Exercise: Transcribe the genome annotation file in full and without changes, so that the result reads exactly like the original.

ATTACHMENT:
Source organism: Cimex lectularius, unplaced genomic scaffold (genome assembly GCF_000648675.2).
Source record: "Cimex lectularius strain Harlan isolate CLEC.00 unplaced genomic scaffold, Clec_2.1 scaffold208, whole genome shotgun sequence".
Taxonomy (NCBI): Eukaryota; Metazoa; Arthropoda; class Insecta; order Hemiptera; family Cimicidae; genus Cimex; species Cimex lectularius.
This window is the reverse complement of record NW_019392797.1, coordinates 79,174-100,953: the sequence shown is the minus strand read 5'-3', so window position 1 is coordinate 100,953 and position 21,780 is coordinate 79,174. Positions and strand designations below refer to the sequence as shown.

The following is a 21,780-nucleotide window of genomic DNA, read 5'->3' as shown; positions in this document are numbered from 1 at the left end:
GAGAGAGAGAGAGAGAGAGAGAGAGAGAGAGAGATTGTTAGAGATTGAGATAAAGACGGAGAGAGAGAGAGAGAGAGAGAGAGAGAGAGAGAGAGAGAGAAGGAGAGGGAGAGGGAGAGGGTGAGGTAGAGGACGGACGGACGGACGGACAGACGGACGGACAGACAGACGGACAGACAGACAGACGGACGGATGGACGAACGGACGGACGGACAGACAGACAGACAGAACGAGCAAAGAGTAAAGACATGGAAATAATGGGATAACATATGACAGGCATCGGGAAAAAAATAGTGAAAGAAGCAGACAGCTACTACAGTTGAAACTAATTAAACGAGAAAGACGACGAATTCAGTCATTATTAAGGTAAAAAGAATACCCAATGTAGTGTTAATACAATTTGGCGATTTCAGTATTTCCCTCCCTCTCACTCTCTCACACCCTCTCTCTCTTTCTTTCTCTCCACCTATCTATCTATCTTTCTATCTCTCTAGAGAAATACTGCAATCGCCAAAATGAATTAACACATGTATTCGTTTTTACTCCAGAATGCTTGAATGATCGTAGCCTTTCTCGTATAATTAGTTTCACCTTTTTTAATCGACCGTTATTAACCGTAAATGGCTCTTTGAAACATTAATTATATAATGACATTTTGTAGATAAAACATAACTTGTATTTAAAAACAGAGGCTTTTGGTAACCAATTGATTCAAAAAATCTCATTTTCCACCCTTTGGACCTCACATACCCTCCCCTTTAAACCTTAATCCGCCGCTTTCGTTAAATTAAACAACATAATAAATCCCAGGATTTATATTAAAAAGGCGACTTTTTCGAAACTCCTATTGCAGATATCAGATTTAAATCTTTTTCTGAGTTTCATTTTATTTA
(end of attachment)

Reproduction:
Source organism: Cimex lectularius, unplaced genomic scaffold (genome assembly GCF_000648675.2).
Source record: "Cimex lectularius strain Harlan isolate CLEC.00 unplaced genomic scaffold, Clec_2.1 scaffold208, whole genome shotgun sequence".
Taxonomy (NCBI): Eukaryota; Metazoa; Arthropoda; class Insecta; order Hemiptera; family Cimicidae; genus Cimex; species Cimex lectularius.
This window is the reverse complement of record NW_019392797.1, coordinates 79,174-100,953: the sequence shown is the minus strand read 5'-3', so window position 1 is coordinate 100,953 and position 21,780 is coordinate 79,174. Positions and strand designations below refer to the sequence as shown.

The following is a 21,780-nucleotide window of genomic DNA, read 5'->3' as shown; positions in this document are numbered from 1 at the left end:
GAGAGAGAGAGAGAGAGAGAGAGAGAGAGAGAGATTGTTAGAGATTGAGATAAAGACGGAGAGAGAGAGAGAGAGAGAGAGAGAGAGAGAGAGAGAGAGAAGGAGAGGGAGAGGGAGAGGGTGAGGTAGAGGACGGACGGACGGACGGACAGACGGACGGACAGACAGACGGACAGACAGACAGACGGACGGATGGACGAACGGACGGACGGACAGACAGACAGACAGAACGAGCAAAGAGTAAAGACATGGAAATAATGGGATAACATATGACAGGCATCGGGAAAAAAATAGTGAAAGAAGCAGACAGCTACTACAGTTGAAACTAATTAAACGAGAAAGACGACGAATTCAGTCATTATTAAGGTAAAAAGAATACCCAATGTAGTGTTAATACAATTTGGCGATTTCAGTATTTCCCTCCCTCTCACTCTCTCACACCCTCTCTCTCTTTCTTTCTCTCCACCTATCTATCTATCTTTCTATCTCTCTAGAGAAATACTGCAATCGCCAAAATGAATTAACACATGTATTCGTTTTTACTCCAGAATGCTTGAATGATCGTAGCCTTTCTCGTATAATTAGTTTCACCTTTTTTAATCGACCGTTATTAACCGTAAATGGCTCTTTGAAACATTAATTATATAATGACATTTTGTAGATAAAACATAACTTGTATTTAAAAACAGAGGCTTTTGGTAACCAATTGATTCAAAAAATCTCATTTTCCACCCTTTGGACCTCACATACCCTCCCCTTTAAACCTTAATCCGCCGCTTTCGTTAAATTAAACAACATAATAAATCCCAGGATTTATATTAAAAAGGCGACTTTTTCGAAACTCCTATTGCAGATATCAGATTTAAATCTTTTTCTGAGTTTCATTTTATTTA